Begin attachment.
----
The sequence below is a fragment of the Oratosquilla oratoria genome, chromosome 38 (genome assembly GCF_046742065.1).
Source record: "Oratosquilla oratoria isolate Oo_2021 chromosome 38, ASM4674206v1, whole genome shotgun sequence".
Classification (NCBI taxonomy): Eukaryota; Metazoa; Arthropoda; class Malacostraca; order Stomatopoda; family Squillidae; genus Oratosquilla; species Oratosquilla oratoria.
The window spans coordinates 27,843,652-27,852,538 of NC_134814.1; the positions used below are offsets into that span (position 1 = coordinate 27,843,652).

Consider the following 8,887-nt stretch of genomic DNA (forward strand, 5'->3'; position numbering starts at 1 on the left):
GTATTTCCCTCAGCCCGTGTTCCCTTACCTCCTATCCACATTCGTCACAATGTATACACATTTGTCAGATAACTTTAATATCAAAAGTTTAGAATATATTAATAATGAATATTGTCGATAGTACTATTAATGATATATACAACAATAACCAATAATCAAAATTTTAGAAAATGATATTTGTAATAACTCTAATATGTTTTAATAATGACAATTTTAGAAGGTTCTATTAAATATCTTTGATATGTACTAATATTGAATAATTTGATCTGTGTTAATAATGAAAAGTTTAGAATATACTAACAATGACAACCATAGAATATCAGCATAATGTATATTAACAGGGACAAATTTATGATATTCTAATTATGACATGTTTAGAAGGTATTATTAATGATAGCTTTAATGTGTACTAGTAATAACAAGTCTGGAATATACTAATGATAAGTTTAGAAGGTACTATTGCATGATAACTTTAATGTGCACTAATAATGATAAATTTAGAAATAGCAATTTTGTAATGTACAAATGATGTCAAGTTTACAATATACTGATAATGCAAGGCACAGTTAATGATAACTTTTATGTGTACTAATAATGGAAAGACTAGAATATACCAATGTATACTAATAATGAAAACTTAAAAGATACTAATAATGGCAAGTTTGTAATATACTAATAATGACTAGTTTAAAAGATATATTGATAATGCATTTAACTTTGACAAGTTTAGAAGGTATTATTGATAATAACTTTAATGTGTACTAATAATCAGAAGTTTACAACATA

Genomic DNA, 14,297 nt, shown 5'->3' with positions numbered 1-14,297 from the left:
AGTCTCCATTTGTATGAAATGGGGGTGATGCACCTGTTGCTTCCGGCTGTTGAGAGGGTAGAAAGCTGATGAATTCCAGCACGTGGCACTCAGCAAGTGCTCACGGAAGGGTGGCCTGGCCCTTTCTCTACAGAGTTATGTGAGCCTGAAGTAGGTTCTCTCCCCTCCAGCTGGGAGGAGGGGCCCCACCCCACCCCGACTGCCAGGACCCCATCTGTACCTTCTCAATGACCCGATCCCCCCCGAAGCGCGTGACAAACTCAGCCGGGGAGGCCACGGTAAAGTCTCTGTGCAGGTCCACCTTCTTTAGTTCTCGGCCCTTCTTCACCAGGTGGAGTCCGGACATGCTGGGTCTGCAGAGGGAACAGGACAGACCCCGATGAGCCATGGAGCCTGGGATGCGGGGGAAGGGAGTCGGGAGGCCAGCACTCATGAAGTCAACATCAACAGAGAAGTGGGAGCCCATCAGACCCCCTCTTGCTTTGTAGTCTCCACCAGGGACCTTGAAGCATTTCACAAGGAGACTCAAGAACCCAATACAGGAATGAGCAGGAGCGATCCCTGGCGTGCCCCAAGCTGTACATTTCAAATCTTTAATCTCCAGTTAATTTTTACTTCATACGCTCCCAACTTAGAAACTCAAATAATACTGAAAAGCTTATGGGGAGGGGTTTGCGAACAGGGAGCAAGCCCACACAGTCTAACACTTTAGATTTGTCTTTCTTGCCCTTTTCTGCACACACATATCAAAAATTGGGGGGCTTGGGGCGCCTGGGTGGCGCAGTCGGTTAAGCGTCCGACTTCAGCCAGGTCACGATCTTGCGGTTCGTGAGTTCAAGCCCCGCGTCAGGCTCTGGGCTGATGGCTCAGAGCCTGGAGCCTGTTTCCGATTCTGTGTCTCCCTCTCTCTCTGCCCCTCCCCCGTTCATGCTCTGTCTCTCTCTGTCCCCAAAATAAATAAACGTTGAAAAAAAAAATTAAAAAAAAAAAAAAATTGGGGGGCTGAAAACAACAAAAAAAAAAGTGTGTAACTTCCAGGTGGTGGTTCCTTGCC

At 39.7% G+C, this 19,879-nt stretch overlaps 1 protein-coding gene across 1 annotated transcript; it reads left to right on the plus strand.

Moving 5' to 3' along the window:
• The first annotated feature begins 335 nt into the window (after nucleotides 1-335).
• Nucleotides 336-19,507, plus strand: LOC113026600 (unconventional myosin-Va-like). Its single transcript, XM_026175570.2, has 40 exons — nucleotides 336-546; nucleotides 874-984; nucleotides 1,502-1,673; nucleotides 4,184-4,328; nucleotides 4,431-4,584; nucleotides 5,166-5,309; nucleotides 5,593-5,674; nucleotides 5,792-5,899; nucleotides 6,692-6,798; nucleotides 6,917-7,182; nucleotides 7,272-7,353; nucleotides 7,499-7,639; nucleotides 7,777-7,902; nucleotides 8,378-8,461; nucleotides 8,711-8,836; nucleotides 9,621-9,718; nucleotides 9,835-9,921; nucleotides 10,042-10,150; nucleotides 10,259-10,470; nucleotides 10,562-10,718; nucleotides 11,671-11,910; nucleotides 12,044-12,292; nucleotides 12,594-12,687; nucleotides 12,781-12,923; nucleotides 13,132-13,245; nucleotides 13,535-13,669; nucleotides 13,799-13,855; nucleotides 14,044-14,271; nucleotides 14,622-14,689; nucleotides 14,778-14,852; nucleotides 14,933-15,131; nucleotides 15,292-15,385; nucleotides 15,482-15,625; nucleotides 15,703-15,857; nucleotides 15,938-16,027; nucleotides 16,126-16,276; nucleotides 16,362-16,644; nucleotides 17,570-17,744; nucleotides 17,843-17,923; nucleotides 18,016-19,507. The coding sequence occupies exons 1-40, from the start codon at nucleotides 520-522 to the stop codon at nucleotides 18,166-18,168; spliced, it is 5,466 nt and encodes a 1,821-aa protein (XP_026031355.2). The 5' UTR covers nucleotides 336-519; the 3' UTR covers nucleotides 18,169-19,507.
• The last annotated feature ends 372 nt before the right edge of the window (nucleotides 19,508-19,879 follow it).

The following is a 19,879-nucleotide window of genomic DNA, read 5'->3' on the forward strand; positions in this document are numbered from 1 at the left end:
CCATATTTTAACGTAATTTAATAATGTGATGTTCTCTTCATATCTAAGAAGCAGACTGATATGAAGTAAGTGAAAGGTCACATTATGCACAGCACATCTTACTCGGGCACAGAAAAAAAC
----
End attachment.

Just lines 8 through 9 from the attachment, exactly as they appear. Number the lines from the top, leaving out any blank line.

AGTCTCCATTTGTATGAAATGGGGGTGATGCACCTGTTGCTTCCGGCTGTTGAGAGGGTAGAAAGCTGATGAATTCCAGCACGTGGCACTCAGCAAGTGCTCACGGAAGGGTGGCCTGGCCCTTTCTCTACAGAGTTATGTGAGCCTGAAGTAGGTTCTCTCCCCTCCAGCTGGGAGGAGGGGCCCCACCCCACCCCGACTGCCAGGACCCCATCTGTACCTTCTCAATGACCCGATCCCCCCCGAAGCGCGTGACAAACTCAGCCGGGGAGGCCACGGTAAAGTCTCTGTGCAGGTCCACCTTCTTTAGTTCTCGGCCCTTCTTCACCAGGTGGAGTCCGGACATGCTGGGTCTGCAGAGGGAACAGGACAGACCCCGATGAGCCATGGAGCCTGGGATGCGGGGGAAGGGAGTCGGGAGGCCAGCACTCATGAAGTCAACATCAACAGAGAAGTGGGAGCCCATCAGACCCCCTCTTGCTTTGTAGTCTCCACCAGGGACCTTGAAGCATTTCACAAGGAGACTCAAGAACCCAATACAGGAATGAGCAGGAGCGATCCCTGGCGTGCCCCAAGCTGTACATTTCAAATCTTTAATCTCCAGTTAATTTTTACTTCATACGCTCCCAACTTAGAAACTCAAATAATACTGAAAAGCTTATGGGGAGGGGTTTGCGAACAGGGAGCAAGCCCACACAGTCTAACACTTTAGATTTGTCTTTCTTGCCCTTTTCTGCACACACATATCAAAAATTGGGGGGCTTGGGGCGCCTGGGTGGCGCAGTCGGTTAAGCGTCCGACTTCAGCCAGGTCACGATCTTGCGGTTCGTGAGTTCAAGCCCCGCGTCAGGCTCTGGGCTGATGGCTCAGAGCCTGGAGCCTGTTTCCGATTCTGTGTCTCCCTCTCTCTCTGCCCCTCCCCCGTTCATGCTCTGTCTCTCTCTGTCCCCAAAATAAATAAACGTTGAAAAAAAAAATTAAAAAAAAAAAAAAATTGGGGGGCTGAAAACAACAAAAAAAAAAGTGTGTAACTTCCAGGTGGTGGTTCCTTGCC

At 39.7% G+C, this 19,879-nt stretch overlaps 1 protein-coding gene across 1 annotated transcript; it reads left to right on the plus strand.